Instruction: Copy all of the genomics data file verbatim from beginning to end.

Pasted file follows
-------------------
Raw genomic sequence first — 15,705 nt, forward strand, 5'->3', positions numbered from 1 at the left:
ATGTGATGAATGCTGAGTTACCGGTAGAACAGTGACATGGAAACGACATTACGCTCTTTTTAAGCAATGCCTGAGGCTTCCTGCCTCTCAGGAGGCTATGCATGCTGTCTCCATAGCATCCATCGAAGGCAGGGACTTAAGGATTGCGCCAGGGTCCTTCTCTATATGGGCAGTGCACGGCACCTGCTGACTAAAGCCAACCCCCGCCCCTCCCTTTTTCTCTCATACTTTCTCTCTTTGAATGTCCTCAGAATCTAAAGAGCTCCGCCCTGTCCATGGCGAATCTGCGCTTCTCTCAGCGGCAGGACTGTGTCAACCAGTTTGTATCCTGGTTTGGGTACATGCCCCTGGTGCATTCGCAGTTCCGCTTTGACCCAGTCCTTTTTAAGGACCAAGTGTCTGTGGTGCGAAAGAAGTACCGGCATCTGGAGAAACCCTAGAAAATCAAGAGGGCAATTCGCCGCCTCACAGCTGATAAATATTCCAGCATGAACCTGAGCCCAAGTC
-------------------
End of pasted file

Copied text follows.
Raw genomic sequence first — 15,705 nt, forward strand, 5'->3', positions numbered from 1 at the left:
ATGTGATGAATGCTGAGTTACCGGTAGAACAGTGACATGGAAACGACATTACGCTCTTTTTAAGCAATGCCTGAGGCTTCCTGCCTCTCAGGAGGCTATGCATGCTGTCTCCATAGCATCCATCGAAGGCAGGGACTTAAGGATTGCGCCAGGGTCCTTCTCTATATGGGCAGTGCACGGCACCTGCTGACTAAAGCCAACCCCCGCCCCTCCCTTTTTCTCTCATACTTTCTCTCTTTGAATGTCCTCAGAATCTAAAGAGCTCCGCCCTGTCCATGGCGAATCTGCGCTTCTCTCAGCGGCAGGACTGTGTCAACCAGTTTGTATCCTGGTTTGGGTACATGCCCCTGGTGCATTCGCAGTTCCGCTTTGACCCAGTCCTTTTTAAGGACCAAGTGTCTGTGGTGCGAAAGAAGTACCGGCATCTGGAGAAACCCTAGAAAATCAAGAGGGCAATTCGCCGCCTCACAGCTGATAAATATTCCAGCATGAACCTGAGCCCAAGTC